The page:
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Crop Science Abstract -

Sainfoin Regrowth Declines as Metabolic Rate Increases with Temperature


This article in CS

  1. Vol. 36 No. 1, p. 91-97
    Received: Oct 4, 1994

    * Corresponding author(s): cepaloverde@ucdavis.edu
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  1. R. L. Kallenbach ,
  2. A. G. Matches and
  3. J. R. Mahan
  1. U niv. of California - Cooperative Ext., 160 N. Broadway, Blythe, CA 92225
    P lant and Soil Science Dep., Texas Tech Univ., Lubbock, TX 79409-2122
    P lant Stress and Water Conservation Unit, Agricultural Research Service, U.S. Dep. of Agriculture, Rt. 3, Box 215, Lubbock, TX 79401-9757



Sainfoin (Onobrychis viciifolia Scop.) often exhibits poor growth following periods of high ambient temperatures. Our objective was to investigate the influence of air and soil temperature on regrowth and persistence of sainfoin. At 99 d post planting, ‘Renumex’ sainfoin grown in 5- by 40-cm tubes were placed into growth chambers. Treatments were chamber air temperatures of 15, 25, or 35°C with soil temperatures of 10, 20, or 30°C. After a 21-d adjustment period, all plants were clipped to 2 cm (Harvest 1). Plants regrew for 35 before the final harvest (Harvest 2). Measurements were number of leaves, leaf area, shoot mass, taproot mass, fine root mass, crown mass, taproot carbohydrates, tarch degrading enzyme activity, whole plant metabolism, and plant survival. Leaves per plant decreased with increasing air temperature and this caused a decrease in sainfoin leaf area per plant and shoot yield per plant. Increasing air temperature from 15 to 35°C or soil temperature from 10 to 30°C decreased crown, taproot, and fine root mass by as much as 98%. Concentration of taproot carbohydrates showed a negative correlation (P < 0.05) with increasing air temperature. Metabolic rates of leaves and roots were two and five times higher, respectively, when the air or soil temperature increased by 20°C. Increasing air temperature showed a positive correlation (P < 0.05) with the number of dead plants per treatment (R2 = 0.90). Few plants grown at 35°C survived. Severe defoliation during periods of high temperatures may cause plant death because high metabolic rates cannot be supported by existing leaf area or taproot carbohydrate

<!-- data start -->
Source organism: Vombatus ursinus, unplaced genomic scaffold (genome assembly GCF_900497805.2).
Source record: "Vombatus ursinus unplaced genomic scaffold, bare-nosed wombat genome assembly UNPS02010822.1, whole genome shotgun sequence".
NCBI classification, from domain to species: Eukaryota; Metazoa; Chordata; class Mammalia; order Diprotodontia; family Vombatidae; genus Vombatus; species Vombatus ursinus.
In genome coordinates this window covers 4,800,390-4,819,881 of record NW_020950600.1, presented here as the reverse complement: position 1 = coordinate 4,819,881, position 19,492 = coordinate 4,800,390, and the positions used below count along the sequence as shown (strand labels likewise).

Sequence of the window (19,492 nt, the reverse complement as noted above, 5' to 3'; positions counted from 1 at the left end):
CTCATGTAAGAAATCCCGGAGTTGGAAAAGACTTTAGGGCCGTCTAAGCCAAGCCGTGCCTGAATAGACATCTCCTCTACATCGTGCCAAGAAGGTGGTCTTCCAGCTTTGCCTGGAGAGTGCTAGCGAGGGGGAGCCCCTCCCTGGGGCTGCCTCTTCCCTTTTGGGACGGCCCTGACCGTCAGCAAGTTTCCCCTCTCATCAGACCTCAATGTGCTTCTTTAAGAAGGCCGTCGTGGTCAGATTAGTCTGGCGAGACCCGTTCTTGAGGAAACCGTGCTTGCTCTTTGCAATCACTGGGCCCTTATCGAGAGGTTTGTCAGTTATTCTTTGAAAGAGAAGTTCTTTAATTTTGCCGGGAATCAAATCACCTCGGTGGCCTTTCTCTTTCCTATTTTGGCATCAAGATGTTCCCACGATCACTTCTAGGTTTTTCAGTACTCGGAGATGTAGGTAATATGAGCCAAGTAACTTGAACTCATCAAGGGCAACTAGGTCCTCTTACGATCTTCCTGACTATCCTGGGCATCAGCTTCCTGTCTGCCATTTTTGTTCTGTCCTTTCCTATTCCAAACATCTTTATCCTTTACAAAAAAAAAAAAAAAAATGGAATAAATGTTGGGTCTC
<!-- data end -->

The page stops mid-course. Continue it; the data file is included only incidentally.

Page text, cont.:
Published as College of Agric. Sci. and Nat. Res. Journal Paper No. T-4-387.

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